Blue Shield of California launches marketplace with a new approach to wellness

“We realized that that the old way of doing things – which was identifying a single point solution and putting that out to members – wasn’t going to work,” said Bryce Williams, Blue Shield of California’s vice president of lifestyle medicine.

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In a nod to changing trends in the wellness industry, San Francisco-based insurer Blue Shield of California has built a new network meant to connect members with vetted community-based programs and digital therapeutics.

Done in partnership with Phoenix, Arizona company Solera Health, the program represents a major revamp of the insurer’s longstanding Wellvolution wellness platform that provides tools and resources to help members live healthier lives.

“We realized that that the old way of doing things, which was identifying a single point solution and putting that out to members wasn’t going to work,” said Bryce Williams, Blue Shield of California’s vice president of lifestyle medicine.

“There’s been so much innovation in community health and digital therapeutics that there was a real opportunity to build something different.”

There is growing body of evidence that the generalized approach taken by many employer-based wellness programs hasn’t worked as intended. A JAMA study published earlier this year found that access to wellness programs at BJ’s Wholesale Club had little effect on employees’ health outcomes and health spending.

“That study is just the latest in a long line of research that shows that the traditional worksite wellness model is all smoke and no fire,” Williams said, pointing to the facile nature of most programs and their tendency to lead to over screening and overprescription.

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So how does Blue Shield’s approach differ?

When one of the insurer’s 4.3 million members enrolls with Wellvolution they are given a survey that asks what the individual’s goals are and how they prefer to receive care and support.

From there, users are given ranked options of potential digital or community-based solutions, as well as weekly action plans that provide a personalized guide to meet their health goals. If a certain application or tool doesn’t work for the individual, Blue Shield makes it easy to switch to a new program for no cost.

The idea is to offer consumers multiple solutions for the organization’s key focus areas which include cardio-metabolic disease prevention, diet and nutrition, smoking cessation, stress management and chronic disease reversal.

“It’s by design to offer people’s choice. You don’t need to look too far to understand how to be healthier. Stress less, love more, eat healthier, exercise and get some sleep, but how you go about it can be really quite different,” Williams said.

Solera and Blue Shield take on the burden of vetting and selecting digital applications for inclusion on the network based on consumer satisfaction rankings and well as outcomes data.

Currently, Wellvolution 70 distinct digital health applications from companies like Better Therapeutics, Betr Health and Virta Health. That’s in addition to 30,000 brick and mortar locations accessible through the platform including gyms like Crunch Fitness, community centers and weight loss clinics.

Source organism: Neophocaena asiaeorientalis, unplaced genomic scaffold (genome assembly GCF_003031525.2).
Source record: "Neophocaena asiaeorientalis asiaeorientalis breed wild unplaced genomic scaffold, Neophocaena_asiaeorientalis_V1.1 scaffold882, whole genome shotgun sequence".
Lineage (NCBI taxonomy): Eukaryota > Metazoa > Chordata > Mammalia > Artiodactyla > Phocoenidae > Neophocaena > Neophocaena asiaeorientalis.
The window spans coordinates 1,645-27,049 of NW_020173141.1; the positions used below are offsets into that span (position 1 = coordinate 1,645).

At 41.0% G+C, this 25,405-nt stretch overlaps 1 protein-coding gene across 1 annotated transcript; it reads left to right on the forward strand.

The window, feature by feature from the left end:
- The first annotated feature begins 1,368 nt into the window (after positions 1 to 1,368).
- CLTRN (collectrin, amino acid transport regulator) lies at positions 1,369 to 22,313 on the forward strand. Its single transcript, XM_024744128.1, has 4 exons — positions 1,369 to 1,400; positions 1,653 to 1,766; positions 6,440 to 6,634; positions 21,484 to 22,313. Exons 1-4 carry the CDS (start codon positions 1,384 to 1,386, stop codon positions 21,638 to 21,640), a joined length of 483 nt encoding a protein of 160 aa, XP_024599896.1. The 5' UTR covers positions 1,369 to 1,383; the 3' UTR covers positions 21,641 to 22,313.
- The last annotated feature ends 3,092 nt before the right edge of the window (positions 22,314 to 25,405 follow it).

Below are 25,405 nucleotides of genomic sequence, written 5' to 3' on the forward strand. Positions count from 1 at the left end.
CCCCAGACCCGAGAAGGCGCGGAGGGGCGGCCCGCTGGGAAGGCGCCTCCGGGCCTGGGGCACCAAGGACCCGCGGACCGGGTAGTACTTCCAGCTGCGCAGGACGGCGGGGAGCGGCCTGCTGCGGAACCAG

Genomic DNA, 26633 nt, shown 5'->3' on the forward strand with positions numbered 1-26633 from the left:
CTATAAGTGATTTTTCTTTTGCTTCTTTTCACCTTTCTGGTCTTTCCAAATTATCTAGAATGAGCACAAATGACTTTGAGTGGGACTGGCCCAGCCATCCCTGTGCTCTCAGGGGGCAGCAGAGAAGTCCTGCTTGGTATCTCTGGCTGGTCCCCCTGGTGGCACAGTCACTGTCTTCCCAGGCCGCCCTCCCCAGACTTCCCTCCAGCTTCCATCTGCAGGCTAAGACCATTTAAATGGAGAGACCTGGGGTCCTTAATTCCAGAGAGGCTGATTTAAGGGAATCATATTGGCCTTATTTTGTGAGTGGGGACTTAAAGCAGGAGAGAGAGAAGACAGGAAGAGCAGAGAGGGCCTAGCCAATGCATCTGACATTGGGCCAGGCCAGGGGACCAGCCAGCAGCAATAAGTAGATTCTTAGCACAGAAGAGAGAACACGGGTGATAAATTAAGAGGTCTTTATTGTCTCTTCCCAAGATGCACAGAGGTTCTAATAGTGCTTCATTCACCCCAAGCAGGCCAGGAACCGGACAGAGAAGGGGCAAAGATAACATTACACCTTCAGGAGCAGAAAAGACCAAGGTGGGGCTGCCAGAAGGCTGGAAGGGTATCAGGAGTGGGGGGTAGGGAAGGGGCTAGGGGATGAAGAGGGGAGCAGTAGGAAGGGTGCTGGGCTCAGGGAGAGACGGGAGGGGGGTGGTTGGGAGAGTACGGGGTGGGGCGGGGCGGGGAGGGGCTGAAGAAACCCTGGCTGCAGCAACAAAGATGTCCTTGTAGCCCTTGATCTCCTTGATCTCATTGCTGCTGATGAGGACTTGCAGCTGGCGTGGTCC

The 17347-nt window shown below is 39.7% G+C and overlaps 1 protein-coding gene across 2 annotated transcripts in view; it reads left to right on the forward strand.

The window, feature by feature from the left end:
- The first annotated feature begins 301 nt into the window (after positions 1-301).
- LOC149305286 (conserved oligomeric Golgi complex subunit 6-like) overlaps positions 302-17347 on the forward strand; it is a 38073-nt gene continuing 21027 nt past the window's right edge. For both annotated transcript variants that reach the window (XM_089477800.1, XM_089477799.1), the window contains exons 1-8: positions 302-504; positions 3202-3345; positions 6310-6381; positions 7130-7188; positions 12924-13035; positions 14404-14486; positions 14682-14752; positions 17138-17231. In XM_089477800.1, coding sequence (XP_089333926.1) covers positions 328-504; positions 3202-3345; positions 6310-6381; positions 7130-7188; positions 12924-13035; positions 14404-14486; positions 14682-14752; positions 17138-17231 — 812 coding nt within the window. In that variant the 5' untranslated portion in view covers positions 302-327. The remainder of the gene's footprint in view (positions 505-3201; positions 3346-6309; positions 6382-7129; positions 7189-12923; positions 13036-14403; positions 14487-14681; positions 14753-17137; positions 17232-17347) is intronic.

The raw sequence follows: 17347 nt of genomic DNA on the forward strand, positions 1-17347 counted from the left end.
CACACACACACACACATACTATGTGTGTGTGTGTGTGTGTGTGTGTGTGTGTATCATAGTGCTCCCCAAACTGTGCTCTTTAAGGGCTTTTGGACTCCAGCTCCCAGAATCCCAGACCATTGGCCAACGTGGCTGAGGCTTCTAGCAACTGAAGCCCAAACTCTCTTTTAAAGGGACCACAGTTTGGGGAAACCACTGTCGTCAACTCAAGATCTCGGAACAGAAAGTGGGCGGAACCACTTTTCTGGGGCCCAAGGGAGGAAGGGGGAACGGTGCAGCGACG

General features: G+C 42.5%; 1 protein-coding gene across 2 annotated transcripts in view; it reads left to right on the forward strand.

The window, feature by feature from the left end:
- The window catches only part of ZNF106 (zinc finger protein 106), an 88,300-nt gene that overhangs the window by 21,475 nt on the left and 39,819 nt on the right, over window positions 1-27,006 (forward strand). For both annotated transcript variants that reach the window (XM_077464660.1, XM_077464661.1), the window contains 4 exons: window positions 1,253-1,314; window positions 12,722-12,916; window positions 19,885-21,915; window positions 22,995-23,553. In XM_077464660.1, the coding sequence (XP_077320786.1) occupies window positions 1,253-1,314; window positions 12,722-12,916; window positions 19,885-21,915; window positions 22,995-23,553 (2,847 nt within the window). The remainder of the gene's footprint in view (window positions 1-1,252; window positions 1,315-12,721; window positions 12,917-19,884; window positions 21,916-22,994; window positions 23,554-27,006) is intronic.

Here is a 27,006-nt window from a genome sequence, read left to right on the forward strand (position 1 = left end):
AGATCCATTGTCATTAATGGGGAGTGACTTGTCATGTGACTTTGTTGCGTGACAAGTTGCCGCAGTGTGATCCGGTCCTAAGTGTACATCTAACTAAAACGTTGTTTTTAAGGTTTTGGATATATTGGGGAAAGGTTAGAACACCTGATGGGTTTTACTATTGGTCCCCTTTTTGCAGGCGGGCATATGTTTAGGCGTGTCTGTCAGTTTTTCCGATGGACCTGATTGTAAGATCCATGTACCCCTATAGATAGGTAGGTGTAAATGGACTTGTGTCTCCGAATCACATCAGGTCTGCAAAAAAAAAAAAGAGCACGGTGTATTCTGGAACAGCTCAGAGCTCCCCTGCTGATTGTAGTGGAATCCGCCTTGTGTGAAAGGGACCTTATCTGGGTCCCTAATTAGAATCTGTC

All of Blue Shield’s fully insured and self-insured members have access to Wellvolution and the company is looking to expand the program to the Medicare population next year.

The program launched a few weeks ago and Williams said the company has seen good uptake, with a few thousand members enrolling each week.

One positive early signal has been that around half of enrollees are signing up for higher acuity programs meant to address serious health risk factors, manage chronic disease or reverse chronic conditions.

An important part of the Wellvolution model is its outcomes-based payment scheme, in which providers on the network are only reimbursed for meeting certain benchmarks around engagement and helping members meet their health goals.

“We’re not batting a thousand, but a lot of the more forward thinking and innovative partners realize that the old model is not sustainable. You can just look at the consolidation in the wellness industry – and the companies going out of business – to see what the road to perdition looks like,” Williams said.

“We’re giving you an accelerated laboratory to help improve the lives of those we serve, but we’re not just going to pay you to show up like its kindergarten.”

The relaunch of Wellvolution builds on a collaboration established with Solera back in 2017 when the companies worked on building a network of clinically validated diabetes prevention programs for members.

As Solera broadened its focus from DPP and strengthened its relationships with health plans across the country, they provided the ideal partner for Blue Shield’s ambitions. The insurer took a stake in the company as a strategic investor in Solera’s $42 million Series C financing round earlier this year.

“Once you build the scalable technology platform its easy to add and scale up other clinical conditions, other risk factors and eventually down the road, social needs and social determinant plays,” Williams said.

Blue Shield’s strategy fits into a growing understanding within the industry that a successful benefit providers needs to have a pathway for integration with digital solutions.

In recent weeks CVS Caremark started a new Vendor Benefit Management platform dedicated to help its employer and insurer clients to manage new digital health tools and leading PBM Express Scripts announced that it was developing a standalone digital health formulary.

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